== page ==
Today marks the one year anniversary of the protest against SOPA and PIPA. Around this time last year, all of the Internet was abuzz with conversation surrounding these cryptic, and yet very ominous, acronyms. (more…)
On January 24, 2012 The Stop Online Piracy Act, most commonly referred to as SOPA, will be brought to Congress along with the Protect IP Act, or PIPA. SOPA will allow copyright holders to seek court orders against websites accused of facilitating copyright infringement.
This bill would make the streaming of unauthorized copyrighted material a crime with a penalty of up to five years in jail. Websites prosecuted of violation could be barred from using payment facilitators such as PayPal, blocked from search engines, and requiring Internet providers to block access to the site.
Much of the language included in SOPA is very vague and potentially harmful to those who do not completely understand the implications of the bill.
Who supports and opposes SOPA?
There has been much controversy surrounding the supporters and opponents of the act. The supporters mostly consist of traditional media outlets, associated organizations, and brands that heavily rely on these outlets. The opponents are majorly tech brands and social media websites.
The largest controversy around SOPA supporters occurred on December 22, 2011 when Go Daddy stated that it supported SOPA. This prompted users across the web to boycott the domain hosting, resulting in the loss of 16,000 domains, including all Wikimedia domains. Soon after, Go Daddy rescinded its support.
Here is a brief list of some of the most prominent SOPA Supporters and Opponents:
Many Internet companies have spoken about a coordinated blackout protest. So far, both Reddit and The Cheezburger Network have both commited to blackout for 12 hours on January 18th. There has been talk about Google, Facebook, Wikipedia and WordPress’s involvement in this blackout but there has been no official statement.
Why support or oppose?
Yet, is it possible that SOPA is not all bad? SOPA’s primary goal is protect intellectual property, and in turn protect jobs and revenues for those who legally own such property. Many claim that this will actually help American jobs in the long run because more individuals will be encouraged to generate new writings, research, product and services. This concept of job creation is debatable at best. Yet, what is not debatable is that many organizations that are threatened by piracy employ millions of people.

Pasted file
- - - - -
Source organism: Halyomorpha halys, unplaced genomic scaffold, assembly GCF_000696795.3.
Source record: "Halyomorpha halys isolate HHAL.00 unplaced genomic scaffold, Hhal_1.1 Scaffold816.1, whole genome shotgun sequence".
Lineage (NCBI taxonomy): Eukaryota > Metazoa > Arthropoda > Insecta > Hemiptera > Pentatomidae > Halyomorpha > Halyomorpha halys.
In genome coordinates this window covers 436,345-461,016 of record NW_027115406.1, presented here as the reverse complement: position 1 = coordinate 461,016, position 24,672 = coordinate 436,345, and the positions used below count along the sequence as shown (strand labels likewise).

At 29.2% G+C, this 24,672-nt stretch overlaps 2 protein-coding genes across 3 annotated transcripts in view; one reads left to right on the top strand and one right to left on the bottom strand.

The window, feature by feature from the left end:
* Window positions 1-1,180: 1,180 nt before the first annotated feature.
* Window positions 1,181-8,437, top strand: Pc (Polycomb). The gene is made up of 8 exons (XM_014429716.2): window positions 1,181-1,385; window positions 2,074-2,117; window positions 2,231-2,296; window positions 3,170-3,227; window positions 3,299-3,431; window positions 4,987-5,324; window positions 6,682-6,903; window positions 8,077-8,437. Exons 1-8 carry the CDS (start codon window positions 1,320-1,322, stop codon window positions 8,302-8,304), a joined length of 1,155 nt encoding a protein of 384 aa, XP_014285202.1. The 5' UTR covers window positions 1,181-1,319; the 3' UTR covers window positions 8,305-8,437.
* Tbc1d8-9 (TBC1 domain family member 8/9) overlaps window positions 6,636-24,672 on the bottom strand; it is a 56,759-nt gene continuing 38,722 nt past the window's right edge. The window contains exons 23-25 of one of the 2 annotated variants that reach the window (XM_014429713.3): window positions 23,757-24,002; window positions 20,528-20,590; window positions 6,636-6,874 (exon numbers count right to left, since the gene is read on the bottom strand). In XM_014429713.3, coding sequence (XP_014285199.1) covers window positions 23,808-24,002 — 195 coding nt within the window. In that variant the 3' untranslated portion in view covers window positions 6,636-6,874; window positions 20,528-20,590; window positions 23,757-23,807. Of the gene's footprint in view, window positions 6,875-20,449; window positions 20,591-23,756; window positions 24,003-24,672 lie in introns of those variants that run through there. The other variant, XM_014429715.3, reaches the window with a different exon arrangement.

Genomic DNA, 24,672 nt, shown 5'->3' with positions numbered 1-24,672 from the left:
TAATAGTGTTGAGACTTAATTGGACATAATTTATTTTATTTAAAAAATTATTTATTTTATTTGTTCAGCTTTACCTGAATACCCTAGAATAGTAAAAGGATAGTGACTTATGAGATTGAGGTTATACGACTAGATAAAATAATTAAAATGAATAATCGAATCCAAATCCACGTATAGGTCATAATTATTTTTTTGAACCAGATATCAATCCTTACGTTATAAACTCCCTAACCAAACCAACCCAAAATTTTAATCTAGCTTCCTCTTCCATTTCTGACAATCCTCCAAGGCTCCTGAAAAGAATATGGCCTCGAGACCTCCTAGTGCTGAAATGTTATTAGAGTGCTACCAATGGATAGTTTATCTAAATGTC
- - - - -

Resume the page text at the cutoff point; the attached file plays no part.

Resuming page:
Another argument in support of SOPA is the protection against counterfeit drugs. Pfizer spokesman, John Clark explains that consumers cannot distinguish the difference between legitimate and counterfeit online pharmacies. This portion of the law would support laws by the Federal Food, Drug and Cosmetic Act and the Controlled Substance Act that make it illegal to ship prescription drugs from foreign pharmacies.
It is said that SOPA is an act of censorship and is the death of the internet as we know it. Critics say that it is a true violation of the American spirit, a major violation of the first amendment and a “cure that is worse than the disease”.
SOPA would have drastic effects on everyone’s favorite social networks. Websites such as Facebook, YouTube, Twitter, Wikipedia, and Tumblr will have to monitor every item posted on their website to ensure that none of these posts contain copyright infringement. For example, YouTube could be shut down if someone uploads a pirated music video. It is inevitable that many of these websites will fail if SOPA is passed.
Critics of the bill believe that it is a large threat to all web-related business. It is also said to greatly threaten the involvement of venture capitalists because of increased hesitance due to possible legal liabilities. In an interview done by Booz & Company, 100% of venture capitalists and angel investors said they would stop funding digtal companies if SOPA passes. Between the websites that will be shut down due to violations, the websites that will be unable to survive the increased cost of business due to regulating all content, and the debilitating nature of beginning a new web based business, SOPA could be the devastating end to the tech industry.
None of us can be sure exactly what will result from this bill on the off chance that is passed. It is believed that if the bill passes through congress, that the White House will not approve it.
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